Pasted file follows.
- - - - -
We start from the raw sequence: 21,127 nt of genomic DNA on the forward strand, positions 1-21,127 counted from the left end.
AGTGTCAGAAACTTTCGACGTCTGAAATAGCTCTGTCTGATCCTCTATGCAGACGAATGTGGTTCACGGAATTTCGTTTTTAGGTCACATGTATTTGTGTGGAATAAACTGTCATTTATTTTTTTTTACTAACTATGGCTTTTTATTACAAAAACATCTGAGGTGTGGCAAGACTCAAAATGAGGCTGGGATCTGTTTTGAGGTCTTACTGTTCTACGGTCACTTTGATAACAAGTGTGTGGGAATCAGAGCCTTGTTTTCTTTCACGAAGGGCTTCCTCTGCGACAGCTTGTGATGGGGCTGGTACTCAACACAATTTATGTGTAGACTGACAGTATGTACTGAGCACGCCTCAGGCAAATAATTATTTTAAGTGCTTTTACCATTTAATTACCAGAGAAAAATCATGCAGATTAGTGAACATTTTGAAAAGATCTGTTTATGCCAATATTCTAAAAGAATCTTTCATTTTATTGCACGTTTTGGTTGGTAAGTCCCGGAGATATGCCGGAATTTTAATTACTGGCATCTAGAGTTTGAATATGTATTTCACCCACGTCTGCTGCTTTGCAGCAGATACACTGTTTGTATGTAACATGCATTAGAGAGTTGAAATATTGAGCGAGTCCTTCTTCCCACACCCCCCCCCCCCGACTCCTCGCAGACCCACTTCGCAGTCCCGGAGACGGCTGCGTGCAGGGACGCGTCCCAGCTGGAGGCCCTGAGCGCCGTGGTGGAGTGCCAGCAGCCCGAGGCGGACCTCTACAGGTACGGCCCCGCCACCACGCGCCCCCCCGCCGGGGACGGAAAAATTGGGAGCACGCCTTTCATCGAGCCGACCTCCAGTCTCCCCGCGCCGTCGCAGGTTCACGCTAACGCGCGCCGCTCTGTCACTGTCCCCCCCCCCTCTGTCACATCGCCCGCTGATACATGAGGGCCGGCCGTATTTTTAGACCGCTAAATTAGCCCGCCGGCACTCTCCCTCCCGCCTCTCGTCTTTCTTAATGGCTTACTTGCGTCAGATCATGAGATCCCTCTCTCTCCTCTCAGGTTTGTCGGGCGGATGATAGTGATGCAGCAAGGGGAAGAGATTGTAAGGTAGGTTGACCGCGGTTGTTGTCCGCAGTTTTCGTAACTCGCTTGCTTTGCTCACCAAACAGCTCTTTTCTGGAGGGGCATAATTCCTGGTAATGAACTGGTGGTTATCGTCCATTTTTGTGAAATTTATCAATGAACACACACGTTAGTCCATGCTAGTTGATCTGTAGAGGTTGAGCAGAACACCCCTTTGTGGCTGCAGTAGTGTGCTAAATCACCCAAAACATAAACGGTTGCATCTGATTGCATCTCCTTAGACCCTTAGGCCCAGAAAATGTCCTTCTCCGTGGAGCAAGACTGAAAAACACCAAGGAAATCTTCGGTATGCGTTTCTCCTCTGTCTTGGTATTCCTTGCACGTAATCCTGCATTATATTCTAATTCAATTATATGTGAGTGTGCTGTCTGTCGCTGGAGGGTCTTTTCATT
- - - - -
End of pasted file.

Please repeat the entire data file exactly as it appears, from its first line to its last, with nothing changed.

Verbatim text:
We start from the raw sequence: 21,127 nt of genomic DNA on the forward strand, positions 1-21,127 counted from the left end.
AGTGTCAGAAACTTTCGACGTCTGAAATAGCTCTGTCTGATCCTCTATGCAGACGAATGTGGTTCACGGAATTTCGTTTTTAGGTCACATGTATTTGTGTGGAATAAACTGTCATTTATTTTTTTTTACTAACTATGGCTTTTTATTACAAAAACATCTGAGGTGTGGCAAGACTCAAAATGAGGCTGGGATCTGTTTTGAGGTCTTACTGTTCTACGGTCACTTTGATAACAAGTGTGTGGGAATCAGAGCCTTGTTTTCTTTCACGAAGGGCTTCCTCTGCGACAGCTTGTGATGGGGCTGGTACTCAACACAATTTATGTGTAGACTGACAGTATGTACTGAGCACGCCTCAGGCAAATAATTATTTTAAGTGCTTTTACCATTTAATTACCAGAGAAAAATCATGCAGATTAGTGAACATTTTGAAAAGATCTGTTTATGCCAATATTCTAAAAGAATCTTTCATTTTATTGCACGTTTTGGTTGGTAAGTCCCGGAGATATGCCGGAATTTTAATTACTGGCATCTAGAGTTTGAATATGTATTTCACCCACGTCTGCTGCTTTGCAGCAGATACACTGTTTGTATGTAACATGCATTAGAGAGTTGAAATATTGAGCGAGTCCTTCTTCCCACACCCCCCCCCCCCGACTCCTCGCAGACCCACTTCGCAGTCCCGGAGACGGCTGCGTGCAGGGACGCGTCCCAGCTGGAGGCCCTGAGCGCCGTGGTGGAGTGCCAGCAGCCCGAGGCGGACCTCTACAGGTACGGCCCCGCCACCACGCGCCCCCCCGCCGGGGACGGAAAAATTGGGAGCACGCCTTTCATCGAGCCGACCTCCAGTCTCCCCGCGCCGTCGCAGGTTCACGCTAACGCGCGCCGCTCTGTCACTGTCCCCCCCCCCTCTGTCACATCGCCCGCTGATACATGAGGGCCGGCCGTATTTTTAGACCGCTAAATTAGCCCGCCGGCACTCTCCCTCCCGCCTCTCGTCTTTCTTAATGGCTTACTTGCGTCAGATCATGAGATCCCTCTCTCTCCTCTCAGGTTTGTCGGGCGGATGATAGTGATGCAGCAAGGGGAAGAGATTGTAAGGTAGGTTGACCGCGGTTGTTGTCCGCAGTTTTCGTAACTCGCTTGCTTTGCTCACCAAACAGCTCTTTTCTGGAGGGGCATAATTCCTGGTAATGAACTGGTGGTTATCGTCCATTTTTGTGAAATTTATCAATGAACACACACGTTAGTCCATGCTAGTTGATCTGTAGAGGTTGAGCAGAACACCCCTTTGTGGCTGCAGTAGTGTGCTAAATCACCCAAAACATAAACGGTTGCATCTGATTGCATCTCCTTAGACCCTTAGGCCCAGAAAATGTCCTTCTCCGTGGAGCAAGACTGAAAAACACCAAGGAAATCTTCGGTATGCGTTTCTCCTCTGTCTTGGTATTCCTTGCACGTAATCCTGCATTATATTCTAATTCAATTATATGTGAGTGTGCTGTCTGTCGCTGGAGGGTCTTTTCATT